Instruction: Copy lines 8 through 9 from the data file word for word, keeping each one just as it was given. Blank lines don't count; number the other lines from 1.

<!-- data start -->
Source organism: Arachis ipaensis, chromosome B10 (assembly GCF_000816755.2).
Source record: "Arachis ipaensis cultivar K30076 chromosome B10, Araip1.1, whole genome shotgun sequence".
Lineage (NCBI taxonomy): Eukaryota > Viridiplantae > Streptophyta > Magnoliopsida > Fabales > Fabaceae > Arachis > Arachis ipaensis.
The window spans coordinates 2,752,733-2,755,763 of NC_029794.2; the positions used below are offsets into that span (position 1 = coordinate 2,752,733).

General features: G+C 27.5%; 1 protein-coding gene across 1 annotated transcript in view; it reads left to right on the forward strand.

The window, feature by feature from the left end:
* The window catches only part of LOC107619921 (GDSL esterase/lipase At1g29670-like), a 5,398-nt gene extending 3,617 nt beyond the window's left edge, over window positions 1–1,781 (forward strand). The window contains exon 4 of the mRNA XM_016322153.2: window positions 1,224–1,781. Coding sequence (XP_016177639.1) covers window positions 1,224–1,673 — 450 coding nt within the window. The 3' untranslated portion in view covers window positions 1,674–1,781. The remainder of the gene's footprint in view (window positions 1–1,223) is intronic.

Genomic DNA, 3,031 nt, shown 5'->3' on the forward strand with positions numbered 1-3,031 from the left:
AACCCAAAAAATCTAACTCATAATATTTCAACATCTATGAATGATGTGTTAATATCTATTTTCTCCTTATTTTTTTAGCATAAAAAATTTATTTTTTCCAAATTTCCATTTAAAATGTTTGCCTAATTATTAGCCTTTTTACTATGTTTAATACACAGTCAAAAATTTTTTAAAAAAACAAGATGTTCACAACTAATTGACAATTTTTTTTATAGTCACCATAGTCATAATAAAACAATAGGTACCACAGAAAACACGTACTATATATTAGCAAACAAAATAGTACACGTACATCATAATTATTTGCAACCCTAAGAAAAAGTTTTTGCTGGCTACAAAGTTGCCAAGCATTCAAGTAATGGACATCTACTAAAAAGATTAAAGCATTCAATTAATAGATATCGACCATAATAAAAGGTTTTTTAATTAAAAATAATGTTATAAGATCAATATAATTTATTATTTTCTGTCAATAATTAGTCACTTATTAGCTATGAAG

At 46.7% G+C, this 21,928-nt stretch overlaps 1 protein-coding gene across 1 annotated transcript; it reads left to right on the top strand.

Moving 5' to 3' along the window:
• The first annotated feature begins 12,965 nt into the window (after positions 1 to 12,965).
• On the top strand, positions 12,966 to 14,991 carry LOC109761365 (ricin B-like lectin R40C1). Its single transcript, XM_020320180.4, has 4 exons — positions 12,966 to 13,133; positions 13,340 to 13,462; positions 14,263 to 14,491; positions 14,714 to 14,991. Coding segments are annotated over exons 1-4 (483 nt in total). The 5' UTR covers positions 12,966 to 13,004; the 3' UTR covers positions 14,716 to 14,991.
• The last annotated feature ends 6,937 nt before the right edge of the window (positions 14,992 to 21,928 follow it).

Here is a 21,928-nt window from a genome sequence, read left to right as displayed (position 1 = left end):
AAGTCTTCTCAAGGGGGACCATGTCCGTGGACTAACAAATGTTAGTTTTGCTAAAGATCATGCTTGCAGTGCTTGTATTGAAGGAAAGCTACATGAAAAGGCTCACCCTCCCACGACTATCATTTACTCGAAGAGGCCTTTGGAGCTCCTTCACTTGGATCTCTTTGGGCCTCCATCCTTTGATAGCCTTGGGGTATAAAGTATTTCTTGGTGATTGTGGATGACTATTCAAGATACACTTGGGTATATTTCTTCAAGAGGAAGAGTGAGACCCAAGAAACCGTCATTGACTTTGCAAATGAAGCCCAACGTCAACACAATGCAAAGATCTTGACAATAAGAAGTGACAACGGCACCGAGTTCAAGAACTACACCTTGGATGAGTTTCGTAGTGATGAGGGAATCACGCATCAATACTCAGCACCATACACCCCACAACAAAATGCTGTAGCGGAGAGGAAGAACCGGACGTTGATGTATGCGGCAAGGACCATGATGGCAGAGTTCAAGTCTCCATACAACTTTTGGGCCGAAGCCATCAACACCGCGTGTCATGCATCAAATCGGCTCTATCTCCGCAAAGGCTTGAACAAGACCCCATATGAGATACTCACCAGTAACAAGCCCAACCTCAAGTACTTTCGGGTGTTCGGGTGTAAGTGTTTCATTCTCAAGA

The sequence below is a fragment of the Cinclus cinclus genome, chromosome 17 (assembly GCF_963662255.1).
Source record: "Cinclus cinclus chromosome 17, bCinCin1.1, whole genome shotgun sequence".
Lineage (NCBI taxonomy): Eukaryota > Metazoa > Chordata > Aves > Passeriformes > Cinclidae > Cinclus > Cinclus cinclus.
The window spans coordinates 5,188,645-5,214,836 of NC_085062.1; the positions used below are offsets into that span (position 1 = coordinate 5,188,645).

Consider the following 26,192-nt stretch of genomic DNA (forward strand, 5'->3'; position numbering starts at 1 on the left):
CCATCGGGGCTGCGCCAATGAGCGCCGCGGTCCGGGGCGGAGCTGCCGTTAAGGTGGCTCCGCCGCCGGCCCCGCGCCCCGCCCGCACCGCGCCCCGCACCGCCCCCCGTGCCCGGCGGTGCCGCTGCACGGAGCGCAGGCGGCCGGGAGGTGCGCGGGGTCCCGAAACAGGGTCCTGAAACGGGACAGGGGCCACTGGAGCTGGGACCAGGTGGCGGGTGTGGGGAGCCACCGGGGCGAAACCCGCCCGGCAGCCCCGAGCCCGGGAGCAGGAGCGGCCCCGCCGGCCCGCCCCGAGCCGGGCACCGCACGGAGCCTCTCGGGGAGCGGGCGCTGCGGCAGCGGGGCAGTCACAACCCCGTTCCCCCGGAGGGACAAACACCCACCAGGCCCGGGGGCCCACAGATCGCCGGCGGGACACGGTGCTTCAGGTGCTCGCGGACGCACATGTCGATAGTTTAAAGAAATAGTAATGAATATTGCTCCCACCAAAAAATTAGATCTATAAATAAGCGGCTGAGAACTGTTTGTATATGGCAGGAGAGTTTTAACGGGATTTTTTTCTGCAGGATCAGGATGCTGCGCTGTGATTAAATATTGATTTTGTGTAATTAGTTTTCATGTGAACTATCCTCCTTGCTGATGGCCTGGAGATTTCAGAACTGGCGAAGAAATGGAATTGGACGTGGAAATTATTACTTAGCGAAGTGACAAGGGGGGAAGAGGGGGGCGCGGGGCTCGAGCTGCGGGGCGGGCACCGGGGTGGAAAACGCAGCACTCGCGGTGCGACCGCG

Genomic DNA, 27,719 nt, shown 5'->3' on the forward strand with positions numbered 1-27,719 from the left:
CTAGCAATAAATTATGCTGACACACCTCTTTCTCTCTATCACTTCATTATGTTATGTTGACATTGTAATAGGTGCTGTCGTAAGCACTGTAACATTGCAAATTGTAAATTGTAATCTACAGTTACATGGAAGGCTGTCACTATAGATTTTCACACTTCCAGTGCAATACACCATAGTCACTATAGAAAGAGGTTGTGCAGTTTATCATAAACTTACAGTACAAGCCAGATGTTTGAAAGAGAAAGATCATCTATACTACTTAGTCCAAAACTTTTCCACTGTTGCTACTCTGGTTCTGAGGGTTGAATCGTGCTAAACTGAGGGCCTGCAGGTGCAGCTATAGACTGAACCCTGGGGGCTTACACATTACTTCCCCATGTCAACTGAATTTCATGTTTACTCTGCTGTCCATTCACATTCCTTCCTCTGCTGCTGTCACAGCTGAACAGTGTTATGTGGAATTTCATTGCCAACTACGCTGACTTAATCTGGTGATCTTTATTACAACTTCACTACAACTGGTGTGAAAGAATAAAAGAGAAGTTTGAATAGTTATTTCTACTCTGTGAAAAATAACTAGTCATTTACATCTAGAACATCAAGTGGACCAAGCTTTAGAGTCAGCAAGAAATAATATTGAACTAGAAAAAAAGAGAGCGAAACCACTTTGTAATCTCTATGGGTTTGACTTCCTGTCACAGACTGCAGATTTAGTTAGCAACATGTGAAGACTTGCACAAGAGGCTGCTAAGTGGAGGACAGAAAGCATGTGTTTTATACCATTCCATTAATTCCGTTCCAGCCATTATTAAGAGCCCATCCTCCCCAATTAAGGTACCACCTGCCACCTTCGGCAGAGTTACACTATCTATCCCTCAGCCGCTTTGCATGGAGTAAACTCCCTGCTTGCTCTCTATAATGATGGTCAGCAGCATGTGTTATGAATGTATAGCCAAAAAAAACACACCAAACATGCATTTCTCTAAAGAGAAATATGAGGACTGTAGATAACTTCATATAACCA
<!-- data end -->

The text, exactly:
Genomic DNA, 3,031 nt, shown 5'->3' on the forward strand with positions numbered 1-3,031 from the left:
AACCCAAAAAATCTAACTCATAATATTTCAACATCTATGAATGATGTGTTAATATCTATTTTCTCCTTATTTTTTTAGCATAAAAAATTTATTTTTTCCAAATTTCCATTTAAAATGTTTGCCTAATTATTAGCCTTTTTACTATGTTTAATACACAGTCAAAAATTTTTTAAAAAAACAAGATGTTCACAACTAATTGACAATTTTTTTTATAGTCACCATAGTCATAATAAAACAATAGGTACCACAGAAAACACGTACTATATATTAGCAAACAAAATAGTACACGTACATCATAATTATTTGCAACCCTAAGAAAAAGTTTTTGCTGGCTACAAAGTTGCCAAGCATTCAAGTAATGGACATCTACTAAAAAGATTAAAGCATTCAATTAATAGATATCGACCATAATAAAAGGTTTTTTAATTAAAAATAATGTTATAAGATCAATATAATTTATTATTTTCTGTCAATAATTAGTCACTTATTAGCTATGAAG